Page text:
Plants and animals in streams alter the way sediments flow and channels form. Among these species are the miniscule caddisfly larvae, which measure less than a centimeter in length but populate many streams in large numbers.
Albertson et al. collected the insects’ silk nets along creek bottoms and showed that caddisflies can collectively slow gravel transport to half the rate seen in areas where their populations are more sparse. The larvae of the tiny, moth-like caddisflies are underwater architects known for making silk webs and cases that they attach across rocks underwater to catch food.
The researchers looked at nets of two species of caddisflies in creeks near Mammoth Lakes, Calif. Each insect’s net was removed from the rocks by hand and carefully transported to a laboratory.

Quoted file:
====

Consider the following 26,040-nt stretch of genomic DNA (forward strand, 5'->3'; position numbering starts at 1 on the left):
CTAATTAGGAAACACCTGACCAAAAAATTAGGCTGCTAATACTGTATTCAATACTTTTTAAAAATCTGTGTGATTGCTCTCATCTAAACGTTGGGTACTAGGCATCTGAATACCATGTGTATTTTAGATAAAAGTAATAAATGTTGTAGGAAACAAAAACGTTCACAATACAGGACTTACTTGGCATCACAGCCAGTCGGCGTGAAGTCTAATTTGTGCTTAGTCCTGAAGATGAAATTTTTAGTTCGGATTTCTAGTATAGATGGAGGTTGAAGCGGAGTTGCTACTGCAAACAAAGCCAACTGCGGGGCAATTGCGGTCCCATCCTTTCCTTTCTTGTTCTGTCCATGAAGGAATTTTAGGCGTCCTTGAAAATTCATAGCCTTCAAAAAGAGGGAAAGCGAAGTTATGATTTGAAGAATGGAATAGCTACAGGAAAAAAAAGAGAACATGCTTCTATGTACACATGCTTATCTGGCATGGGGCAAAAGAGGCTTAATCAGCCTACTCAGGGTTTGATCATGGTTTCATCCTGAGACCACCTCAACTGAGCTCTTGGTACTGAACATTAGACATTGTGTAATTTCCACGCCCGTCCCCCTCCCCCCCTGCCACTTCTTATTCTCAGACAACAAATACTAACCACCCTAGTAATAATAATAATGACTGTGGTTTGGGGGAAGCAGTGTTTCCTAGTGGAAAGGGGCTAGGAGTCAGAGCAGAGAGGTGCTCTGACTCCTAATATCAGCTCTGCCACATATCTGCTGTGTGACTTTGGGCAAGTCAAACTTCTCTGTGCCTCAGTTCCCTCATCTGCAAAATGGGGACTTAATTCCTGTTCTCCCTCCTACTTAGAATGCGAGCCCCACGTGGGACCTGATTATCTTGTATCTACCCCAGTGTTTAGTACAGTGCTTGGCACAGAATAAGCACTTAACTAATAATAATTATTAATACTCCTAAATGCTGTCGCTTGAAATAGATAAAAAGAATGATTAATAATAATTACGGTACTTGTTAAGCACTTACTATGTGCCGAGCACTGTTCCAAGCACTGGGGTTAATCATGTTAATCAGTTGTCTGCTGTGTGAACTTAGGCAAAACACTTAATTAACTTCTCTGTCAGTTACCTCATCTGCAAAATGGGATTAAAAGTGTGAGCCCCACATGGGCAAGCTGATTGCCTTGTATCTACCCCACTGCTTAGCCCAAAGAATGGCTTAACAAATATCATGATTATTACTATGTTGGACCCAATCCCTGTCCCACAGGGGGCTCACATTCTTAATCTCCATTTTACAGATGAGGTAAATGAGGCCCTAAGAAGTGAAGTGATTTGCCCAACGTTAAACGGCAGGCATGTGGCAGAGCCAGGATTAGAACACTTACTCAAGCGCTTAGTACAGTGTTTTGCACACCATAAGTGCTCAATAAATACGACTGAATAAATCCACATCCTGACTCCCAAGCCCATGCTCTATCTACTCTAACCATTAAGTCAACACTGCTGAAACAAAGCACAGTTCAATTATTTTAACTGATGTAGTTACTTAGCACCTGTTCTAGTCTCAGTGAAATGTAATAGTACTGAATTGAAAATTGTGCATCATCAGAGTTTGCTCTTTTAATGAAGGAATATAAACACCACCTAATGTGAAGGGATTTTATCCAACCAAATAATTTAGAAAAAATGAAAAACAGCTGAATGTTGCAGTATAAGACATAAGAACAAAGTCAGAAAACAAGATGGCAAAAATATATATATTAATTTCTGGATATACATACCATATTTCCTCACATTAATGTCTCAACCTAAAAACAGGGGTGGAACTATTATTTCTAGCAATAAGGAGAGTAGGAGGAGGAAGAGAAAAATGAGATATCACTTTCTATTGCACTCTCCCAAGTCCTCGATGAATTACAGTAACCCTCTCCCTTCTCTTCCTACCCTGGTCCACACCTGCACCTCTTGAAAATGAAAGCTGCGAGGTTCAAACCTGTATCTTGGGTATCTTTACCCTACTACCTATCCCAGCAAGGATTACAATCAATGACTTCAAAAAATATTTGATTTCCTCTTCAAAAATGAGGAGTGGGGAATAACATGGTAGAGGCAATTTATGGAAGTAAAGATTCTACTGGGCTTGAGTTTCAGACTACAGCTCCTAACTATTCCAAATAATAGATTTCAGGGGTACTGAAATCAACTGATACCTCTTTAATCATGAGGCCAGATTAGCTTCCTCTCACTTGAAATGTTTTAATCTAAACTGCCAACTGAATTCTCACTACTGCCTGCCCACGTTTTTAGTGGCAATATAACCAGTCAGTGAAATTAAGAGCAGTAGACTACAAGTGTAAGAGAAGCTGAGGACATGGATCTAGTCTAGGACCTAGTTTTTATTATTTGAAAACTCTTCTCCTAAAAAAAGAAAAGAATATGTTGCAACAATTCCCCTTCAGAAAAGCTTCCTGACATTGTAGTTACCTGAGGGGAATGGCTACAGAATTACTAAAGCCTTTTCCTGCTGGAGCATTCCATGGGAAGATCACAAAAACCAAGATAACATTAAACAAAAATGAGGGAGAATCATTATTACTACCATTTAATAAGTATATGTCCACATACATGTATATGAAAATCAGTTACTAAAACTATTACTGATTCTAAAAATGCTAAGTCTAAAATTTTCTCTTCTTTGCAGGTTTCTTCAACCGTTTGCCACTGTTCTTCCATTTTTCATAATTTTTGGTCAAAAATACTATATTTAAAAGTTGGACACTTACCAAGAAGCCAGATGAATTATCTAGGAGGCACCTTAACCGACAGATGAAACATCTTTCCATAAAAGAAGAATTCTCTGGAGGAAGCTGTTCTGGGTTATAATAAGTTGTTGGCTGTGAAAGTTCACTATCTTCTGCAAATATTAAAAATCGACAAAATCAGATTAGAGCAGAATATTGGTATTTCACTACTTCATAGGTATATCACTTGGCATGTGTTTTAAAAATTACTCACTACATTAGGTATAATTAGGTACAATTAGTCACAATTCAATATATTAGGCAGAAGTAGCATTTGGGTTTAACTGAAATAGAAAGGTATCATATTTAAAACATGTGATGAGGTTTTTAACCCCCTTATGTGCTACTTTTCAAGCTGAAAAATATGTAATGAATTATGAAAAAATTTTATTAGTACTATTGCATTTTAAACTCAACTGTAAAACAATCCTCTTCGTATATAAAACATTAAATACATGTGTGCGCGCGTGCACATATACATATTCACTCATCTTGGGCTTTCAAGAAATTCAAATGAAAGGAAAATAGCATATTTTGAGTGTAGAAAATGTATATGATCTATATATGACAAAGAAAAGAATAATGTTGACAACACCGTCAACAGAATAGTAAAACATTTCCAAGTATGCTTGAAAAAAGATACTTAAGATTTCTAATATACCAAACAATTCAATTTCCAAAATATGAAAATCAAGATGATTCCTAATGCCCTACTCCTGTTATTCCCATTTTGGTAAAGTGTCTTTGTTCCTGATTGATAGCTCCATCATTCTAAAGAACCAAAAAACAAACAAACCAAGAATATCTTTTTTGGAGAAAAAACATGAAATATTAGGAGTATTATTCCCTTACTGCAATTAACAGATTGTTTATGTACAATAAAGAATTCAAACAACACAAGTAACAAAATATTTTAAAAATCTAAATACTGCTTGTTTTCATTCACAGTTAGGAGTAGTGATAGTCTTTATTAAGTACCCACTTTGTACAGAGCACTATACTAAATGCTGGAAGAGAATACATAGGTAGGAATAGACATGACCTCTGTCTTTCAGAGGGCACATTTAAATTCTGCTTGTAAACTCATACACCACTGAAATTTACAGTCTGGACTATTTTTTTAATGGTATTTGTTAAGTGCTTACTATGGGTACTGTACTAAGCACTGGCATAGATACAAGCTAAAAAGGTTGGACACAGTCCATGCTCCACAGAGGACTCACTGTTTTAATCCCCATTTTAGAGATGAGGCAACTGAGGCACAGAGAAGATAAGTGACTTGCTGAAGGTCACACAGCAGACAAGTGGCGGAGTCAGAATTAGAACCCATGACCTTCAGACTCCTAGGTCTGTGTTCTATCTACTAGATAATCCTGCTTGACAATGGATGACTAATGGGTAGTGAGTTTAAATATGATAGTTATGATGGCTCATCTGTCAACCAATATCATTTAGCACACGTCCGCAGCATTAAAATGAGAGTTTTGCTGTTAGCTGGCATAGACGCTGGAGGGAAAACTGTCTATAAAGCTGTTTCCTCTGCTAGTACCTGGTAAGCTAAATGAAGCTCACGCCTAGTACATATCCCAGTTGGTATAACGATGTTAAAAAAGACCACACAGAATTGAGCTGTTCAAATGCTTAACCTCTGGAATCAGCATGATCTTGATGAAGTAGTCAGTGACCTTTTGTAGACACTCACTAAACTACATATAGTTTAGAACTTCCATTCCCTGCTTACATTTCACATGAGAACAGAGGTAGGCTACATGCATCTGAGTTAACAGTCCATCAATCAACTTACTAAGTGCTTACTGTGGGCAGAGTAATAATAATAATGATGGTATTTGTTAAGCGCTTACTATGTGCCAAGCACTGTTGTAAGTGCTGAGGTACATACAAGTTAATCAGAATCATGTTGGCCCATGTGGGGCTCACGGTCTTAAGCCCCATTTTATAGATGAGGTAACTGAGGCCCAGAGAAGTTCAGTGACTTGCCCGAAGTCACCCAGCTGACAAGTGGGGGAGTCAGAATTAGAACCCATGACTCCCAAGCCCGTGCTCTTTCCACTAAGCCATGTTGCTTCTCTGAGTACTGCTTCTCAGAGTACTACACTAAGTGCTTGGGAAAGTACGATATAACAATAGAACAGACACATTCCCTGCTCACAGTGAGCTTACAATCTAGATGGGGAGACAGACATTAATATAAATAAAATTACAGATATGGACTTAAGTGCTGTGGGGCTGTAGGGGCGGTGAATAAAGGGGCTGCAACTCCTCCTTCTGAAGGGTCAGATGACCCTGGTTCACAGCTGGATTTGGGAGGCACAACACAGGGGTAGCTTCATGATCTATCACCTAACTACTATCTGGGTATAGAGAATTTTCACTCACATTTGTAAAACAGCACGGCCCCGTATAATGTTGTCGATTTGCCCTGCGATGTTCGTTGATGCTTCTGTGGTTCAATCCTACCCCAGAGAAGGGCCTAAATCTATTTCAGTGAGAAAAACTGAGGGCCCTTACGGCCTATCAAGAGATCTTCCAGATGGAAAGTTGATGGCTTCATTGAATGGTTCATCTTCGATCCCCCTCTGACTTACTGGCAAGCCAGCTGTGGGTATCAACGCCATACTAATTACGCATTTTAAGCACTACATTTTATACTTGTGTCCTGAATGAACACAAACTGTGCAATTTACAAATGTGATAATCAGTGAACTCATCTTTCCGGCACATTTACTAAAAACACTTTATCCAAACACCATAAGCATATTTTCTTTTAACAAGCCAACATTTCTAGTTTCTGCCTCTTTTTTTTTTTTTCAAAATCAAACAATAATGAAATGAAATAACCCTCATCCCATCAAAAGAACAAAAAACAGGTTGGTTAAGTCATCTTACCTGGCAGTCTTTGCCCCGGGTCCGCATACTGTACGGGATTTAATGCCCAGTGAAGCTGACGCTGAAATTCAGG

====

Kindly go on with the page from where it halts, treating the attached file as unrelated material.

There, the team did stress analysis tests to find the net’s tensile strength. Under a microscope, the lattice looks something like a tiny rectangular wire fence. In running water, the net holds together everything from plants and debris to rocks and sand. When the researchers stretched the silk, they found that one species, Arctopsyche, had nets that tested about 25% stronger than those made by their cousins, Ceratopsyche.
The team introduced thousands of caddisflies per square meter into a laboratory test with creek water and propellers for flow and simulated streambeds with various sizes of gravel grains. Once both species of insect had settled in, the researchers found that their nets significantly slowed sediment washing downstream. The effect lessened as the size of rock increased.
Although more research is clearly needed, the authors suggest that even small and seemingly insignificant organisms like caddisflies may have large impacts on physical processes like erosion, habitat formation, and nutrient cycling. (Journal of Geophysical Research: Earth Surface, doi:10.1002/2013JF003024, 2014)
—Eric O. Betz, Writer
2014), Silk insect nets can reshape creek beds, Eos Trans. AGU, 95(50), 472, doi:10.1002/2014EO500010.(